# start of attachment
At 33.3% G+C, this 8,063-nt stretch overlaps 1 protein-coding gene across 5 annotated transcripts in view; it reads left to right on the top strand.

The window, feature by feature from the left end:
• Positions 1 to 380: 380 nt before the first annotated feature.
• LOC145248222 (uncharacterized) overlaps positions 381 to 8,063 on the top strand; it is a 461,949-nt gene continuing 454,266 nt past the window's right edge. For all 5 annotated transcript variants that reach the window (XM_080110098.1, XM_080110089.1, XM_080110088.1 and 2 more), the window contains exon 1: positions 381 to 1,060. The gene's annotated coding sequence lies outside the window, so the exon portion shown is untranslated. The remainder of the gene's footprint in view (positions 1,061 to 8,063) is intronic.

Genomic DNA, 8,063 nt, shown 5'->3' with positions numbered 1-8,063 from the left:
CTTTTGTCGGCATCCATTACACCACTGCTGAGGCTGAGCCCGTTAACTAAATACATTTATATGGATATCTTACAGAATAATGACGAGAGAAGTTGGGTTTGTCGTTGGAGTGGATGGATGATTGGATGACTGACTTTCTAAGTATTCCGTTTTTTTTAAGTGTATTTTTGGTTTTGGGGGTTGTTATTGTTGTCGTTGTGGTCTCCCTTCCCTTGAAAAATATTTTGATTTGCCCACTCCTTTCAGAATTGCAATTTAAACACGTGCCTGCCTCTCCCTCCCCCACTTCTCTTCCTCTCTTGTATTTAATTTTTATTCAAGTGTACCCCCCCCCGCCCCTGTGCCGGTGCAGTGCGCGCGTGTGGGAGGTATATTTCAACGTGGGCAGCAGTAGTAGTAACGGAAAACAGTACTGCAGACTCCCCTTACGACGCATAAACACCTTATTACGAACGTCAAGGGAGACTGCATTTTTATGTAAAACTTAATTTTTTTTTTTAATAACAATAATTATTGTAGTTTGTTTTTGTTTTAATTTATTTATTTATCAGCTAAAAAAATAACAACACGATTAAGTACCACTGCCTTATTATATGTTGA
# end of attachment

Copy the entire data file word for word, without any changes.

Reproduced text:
At 33.3% G+C, this 8,063-nt stretch overlaps 1 protein-coding gene across 5 annotated transcripts in view; it reads left to right on the top strand.

The window, feature by feature from the left end:
• Positions 1 to 380: 380 nt before the first annotated feature.
• LOC145248222 (uncharacterized) overlaps positions 381 to 8,063 on the top strand; it is a 461,949-nt gene continuing 454,266 nt past the window's right edge. For all 5 annotated transcript variants that reach the window (XM_080110098.1, XM_080110089.1, XM_080110088.1 and 2 more), the window contains exon 1: positions 381 to 1,060. The gene's annotated coding sequence lies outside the window, so the exon portion shown is untranslated. The remainder of the gene's footprint in view (positions 1,061 to 8,063) is intronic.

Genomic DNA, 8,063 nt, shown 5'->3' with positions numbered 1-8,063 from the left:
CTTTTGTCGGCATCCATTACACCACTGCTGAGGCTGAGCCCGTTAACTAAATACATTTATATGGATATCTTACAGAATAATGACGAGAGAAGTTGGGTTTGTCGTTGGAGTGGATGGATGATTGGATGACTGACTTTCTAAGTATTCCGTTTTTTTTAAGTGTATTTTTGGTTTTGGGGGTTGTTATTGTTGTCGTTGTGGTCTCCCTTCCCTTGAAAAATATTTTGATTTGCCCACTCCTTTCAGAATTGCAATTTAAACACGTGCCTGCCTCTCCCTCCCCCACTTCTCTTCCTCTCTTGTATTTAATTTTTATTCAAGTGTACCCCCCCCCGCCCCTGTGCCGGTGCAGTGCGCGCGTGTGGGAGGTATATTTCAACGTGGGCAGCAGTAGTAGTAACGGAAAACAGTACTGCAGACTCCCCTTACGACGCATAAACACCTTATTACGAACGTCAAGGGAGACTGCATTTTTATGTAAAACTTAATTTTTTTTTTTAATAACAATAATTATTGTAGTTTGTTTTTGTTTTAATTTATTTATTTATCAGCTAAAAAAATAACAACACGATTAAGTACCACTGCCTTATTATATGTTGA